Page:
UPDATE: Above here is another test I did with the 1.33x Rear Anamorphic adapter and the Angenieux 30-76mm T2.8. I have adjusted the back markings from the softest to the sharpest that was possible I couldn’t get it all the way to max sharpness of the adapter using this lens. On the sharpest setting, I could get it it is reasonably good and not as bad as my first test.
Above you can also see a sharpness test using the 1.33x Rear Anamorphic Adapter on the Laowa OOOM and a Canon C70. As you can see this is not a very sharp combination. You really need to stop the lens down quite a bit for it to exhibit some sharpness. The edge sharpness at T2.8 is pretty bad as you can also see.
UPDATE: I did another additional test with the 1.33x Rear Anamorphic adapter and Laowa OOOM 25-100mm T2.9 with the adapter at its minimum and max sharpness setting. I also compared the sharpest setting against the OOOM when no adapter was used. With no adapter, the OOOM is still slightly sharper, but not by a lot.
What characteristics does the adapter display?
I also wanted to see how my Angenieuix Optimo Style 30-76mm T2.8 zoom reacted to direct lighting sources when using the 1.33x Adapter. Again I did tests with the lens set at 76mm at T2.8 with and without the adapter. As you can see, when using the 1.33x Rear Anamorphic Adapter the lens loses a lot of contrast and flares a lot more when direct lighting sources are pointed at the lens.
I also did a flare test using the Laowa OOOM with the 1.33x Rear Anamorphic Adapter on a Canon C70. You can see that above.
I think what you clearly need to understand when using the 1.33x Rear Anamorphic Adapter on any lens, even Laowa’s own OOOM, is that you are not going to get optically perfect results. This adapter is all about character and not about optical perfection. If you are looking for sharp images then this is not a product for you.
Real World Results
Despite its optical flaws, I really liked the results the 1.33x Rear Anamorphic Adapter gave me. While it isn’t going to mimic a dedicated anamorphic lens it does add enough character that it changes the look of existing optics you may already have.
If you own compatible lenses where you can use the 1.33x Rear Anamorphic Adapter then it is a cost-effective way of expanding the versatility of optics you already own. On a camera like the ARRI Amira, or any other camera that has a dedicated 1.3x anamorphic mode this adapter is a great addition.
It also works really well on any 16:9 sensor camera with a compatible lens.
I went out and shot some material with the 1.33x Rear Anamorphic Adapter, a Canon C70, a monopod, and a variety of different lenses. These are just a bunch of random shots so you can see what the adapter looks like and how it performs in a real-world environment. Please be aware that the results will vary greatly depending on what lens you are using with the adapter. I was using a lot of older lenses that are not super sharp to begin with.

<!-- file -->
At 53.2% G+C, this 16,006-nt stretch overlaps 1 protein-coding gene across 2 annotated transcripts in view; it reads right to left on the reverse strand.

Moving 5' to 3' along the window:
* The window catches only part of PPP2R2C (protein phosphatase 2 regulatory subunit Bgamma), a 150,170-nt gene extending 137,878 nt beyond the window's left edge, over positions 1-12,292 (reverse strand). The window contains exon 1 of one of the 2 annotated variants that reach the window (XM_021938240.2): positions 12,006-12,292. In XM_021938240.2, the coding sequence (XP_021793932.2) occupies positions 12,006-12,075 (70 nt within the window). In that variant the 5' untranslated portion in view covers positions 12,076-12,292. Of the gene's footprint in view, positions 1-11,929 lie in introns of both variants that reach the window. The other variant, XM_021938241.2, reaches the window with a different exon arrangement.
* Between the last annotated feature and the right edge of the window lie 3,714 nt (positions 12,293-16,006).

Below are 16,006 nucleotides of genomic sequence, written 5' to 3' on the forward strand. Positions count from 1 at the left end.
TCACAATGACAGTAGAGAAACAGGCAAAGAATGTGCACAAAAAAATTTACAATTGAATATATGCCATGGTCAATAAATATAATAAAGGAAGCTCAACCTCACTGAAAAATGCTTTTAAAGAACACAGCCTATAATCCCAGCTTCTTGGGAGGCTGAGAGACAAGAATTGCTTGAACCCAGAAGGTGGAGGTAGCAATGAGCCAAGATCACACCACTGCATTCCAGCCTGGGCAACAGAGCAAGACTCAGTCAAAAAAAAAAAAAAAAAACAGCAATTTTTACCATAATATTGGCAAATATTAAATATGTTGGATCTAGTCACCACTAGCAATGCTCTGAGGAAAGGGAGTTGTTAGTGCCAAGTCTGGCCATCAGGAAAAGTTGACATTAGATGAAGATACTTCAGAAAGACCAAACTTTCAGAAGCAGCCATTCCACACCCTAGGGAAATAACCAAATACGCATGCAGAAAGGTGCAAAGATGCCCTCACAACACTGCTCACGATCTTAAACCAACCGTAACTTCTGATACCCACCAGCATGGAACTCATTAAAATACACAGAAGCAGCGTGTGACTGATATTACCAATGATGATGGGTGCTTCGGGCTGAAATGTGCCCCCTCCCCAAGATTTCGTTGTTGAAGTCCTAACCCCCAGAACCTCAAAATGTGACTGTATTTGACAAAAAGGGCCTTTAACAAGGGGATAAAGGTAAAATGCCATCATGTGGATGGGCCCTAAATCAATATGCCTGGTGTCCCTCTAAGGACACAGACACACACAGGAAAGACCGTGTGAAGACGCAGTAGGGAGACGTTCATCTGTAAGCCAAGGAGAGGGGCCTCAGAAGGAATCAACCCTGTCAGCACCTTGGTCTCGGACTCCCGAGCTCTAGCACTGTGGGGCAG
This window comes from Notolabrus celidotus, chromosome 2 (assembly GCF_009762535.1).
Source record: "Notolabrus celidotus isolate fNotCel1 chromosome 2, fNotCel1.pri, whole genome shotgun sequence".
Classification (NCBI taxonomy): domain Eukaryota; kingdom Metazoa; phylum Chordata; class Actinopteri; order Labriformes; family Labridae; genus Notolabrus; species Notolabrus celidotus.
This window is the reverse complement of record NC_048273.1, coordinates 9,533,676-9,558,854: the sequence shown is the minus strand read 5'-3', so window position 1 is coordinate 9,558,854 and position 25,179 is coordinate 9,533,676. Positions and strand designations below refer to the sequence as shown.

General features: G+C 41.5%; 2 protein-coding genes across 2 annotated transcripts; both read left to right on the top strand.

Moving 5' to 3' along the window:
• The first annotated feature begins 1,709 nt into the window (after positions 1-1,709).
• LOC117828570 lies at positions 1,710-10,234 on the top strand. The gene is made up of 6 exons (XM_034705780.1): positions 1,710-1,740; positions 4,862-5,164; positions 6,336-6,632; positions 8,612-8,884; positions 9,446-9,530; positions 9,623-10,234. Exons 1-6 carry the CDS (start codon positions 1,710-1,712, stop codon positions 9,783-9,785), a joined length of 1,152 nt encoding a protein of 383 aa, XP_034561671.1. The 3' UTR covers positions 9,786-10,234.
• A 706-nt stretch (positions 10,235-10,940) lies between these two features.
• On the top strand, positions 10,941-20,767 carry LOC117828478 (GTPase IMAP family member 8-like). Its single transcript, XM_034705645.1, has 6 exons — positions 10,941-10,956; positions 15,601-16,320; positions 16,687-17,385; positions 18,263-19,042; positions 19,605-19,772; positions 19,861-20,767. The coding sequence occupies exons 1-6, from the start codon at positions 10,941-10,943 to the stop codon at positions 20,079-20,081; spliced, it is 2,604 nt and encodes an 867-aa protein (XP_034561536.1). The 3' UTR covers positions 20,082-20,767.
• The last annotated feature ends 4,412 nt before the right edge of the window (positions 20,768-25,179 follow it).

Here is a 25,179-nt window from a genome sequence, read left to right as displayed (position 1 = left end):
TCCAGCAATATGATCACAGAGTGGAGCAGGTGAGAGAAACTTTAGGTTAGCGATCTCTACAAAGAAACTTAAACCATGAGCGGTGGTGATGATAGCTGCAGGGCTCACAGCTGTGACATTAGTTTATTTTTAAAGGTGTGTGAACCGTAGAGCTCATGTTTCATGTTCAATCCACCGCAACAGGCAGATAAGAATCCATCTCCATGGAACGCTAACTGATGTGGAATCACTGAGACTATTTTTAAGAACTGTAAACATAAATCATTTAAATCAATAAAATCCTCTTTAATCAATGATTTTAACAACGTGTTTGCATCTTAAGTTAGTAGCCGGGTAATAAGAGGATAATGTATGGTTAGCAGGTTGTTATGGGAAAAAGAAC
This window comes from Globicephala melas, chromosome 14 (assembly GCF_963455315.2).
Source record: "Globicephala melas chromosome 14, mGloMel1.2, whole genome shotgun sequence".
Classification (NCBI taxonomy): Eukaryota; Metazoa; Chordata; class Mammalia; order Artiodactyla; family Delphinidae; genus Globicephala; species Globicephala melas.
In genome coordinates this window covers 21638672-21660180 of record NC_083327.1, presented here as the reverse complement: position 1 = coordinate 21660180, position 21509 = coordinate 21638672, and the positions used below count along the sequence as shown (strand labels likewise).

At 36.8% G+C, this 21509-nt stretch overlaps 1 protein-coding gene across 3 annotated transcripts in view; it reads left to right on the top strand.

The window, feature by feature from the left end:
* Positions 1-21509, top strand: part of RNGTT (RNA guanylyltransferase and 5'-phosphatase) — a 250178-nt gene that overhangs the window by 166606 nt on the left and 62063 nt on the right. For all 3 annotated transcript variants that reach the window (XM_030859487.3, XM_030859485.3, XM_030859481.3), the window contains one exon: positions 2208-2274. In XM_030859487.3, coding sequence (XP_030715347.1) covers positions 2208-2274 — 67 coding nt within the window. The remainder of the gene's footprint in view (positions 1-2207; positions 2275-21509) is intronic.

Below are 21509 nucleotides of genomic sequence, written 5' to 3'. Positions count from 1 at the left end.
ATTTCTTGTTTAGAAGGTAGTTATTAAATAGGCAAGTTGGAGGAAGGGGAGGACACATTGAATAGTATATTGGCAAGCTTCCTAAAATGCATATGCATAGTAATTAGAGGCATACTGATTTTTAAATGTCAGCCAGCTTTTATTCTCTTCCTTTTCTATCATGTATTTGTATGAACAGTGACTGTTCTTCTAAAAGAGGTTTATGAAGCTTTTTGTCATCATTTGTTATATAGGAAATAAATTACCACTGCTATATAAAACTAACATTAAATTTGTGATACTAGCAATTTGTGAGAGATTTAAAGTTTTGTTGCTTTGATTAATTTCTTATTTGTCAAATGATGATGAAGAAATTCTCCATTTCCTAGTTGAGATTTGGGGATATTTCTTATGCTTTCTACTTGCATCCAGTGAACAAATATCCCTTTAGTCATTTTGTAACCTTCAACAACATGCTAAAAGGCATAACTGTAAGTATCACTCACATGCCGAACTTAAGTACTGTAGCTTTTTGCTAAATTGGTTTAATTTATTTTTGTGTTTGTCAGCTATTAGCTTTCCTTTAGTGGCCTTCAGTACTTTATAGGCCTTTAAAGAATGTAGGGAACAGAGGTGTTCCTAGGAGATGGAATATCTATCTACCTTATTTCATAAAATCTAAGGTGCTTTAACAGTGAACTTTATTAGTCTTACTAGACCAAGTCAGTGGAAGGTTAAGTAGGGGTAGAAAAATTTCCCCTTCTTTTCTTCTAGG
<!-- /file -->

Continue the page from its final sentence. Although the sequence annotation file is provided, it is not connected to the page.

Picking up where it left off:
Only PL version available
Currently, there are only PL-PL versions of both of these adapters available, but Venus Optics is looking into making other mount versions in the future.
Price & Availability
The recommended retail price in the United States (without tax) is $999 USD for the 1.33x Rear Anamorphic adapter. You can also buy the adapter with the 1.4x Full Frame Expander in a kit for $1800 USD.
As I have already mentioned, the 1.33x Rear Anamorphic adapter is a good way of adding some extra versatility to lenses you already own or may rent. If you need to deliver in a 2.35:1 aspect ratio and you are utilizing a 16:9 sensor camera that doesn’t feature any anamorphic modes you can do so without having to letter box your footage and losing resolution.
On cameras such as the ARRI Amira that have a dedicated 1.3x anamorphic mode, this adapter makes a lot of sense.
It is also useful on other cameras that feature 1.3x anamorphic shooting modes, such as more affordable options like the Panasonic S5 or S1H.
Of course, the beauty of this adapter is you don’t need to use it with a camera that had a dedicated anamorphic mode. It will work on any 16:9 sensor camera.
It is this versatility, that allows it to be used on a variety of cameras with a variety of lenses that make it quite unique and appealing.
The adapter certainly does add some character depending on the lens you are using and it can give you a different look. Yes, you are going to take a sharpness hit and you are going to alter your lens’s image characteristics and optical performance, but it is nice that you can do that without having to buy or rent additional lenses.
At the end of the day I enjoyed using the adapter and I liked the results I could get. Yes, it is a little niche, and it isn’t going to be for everyone, but I think that is what makes it an interesting product.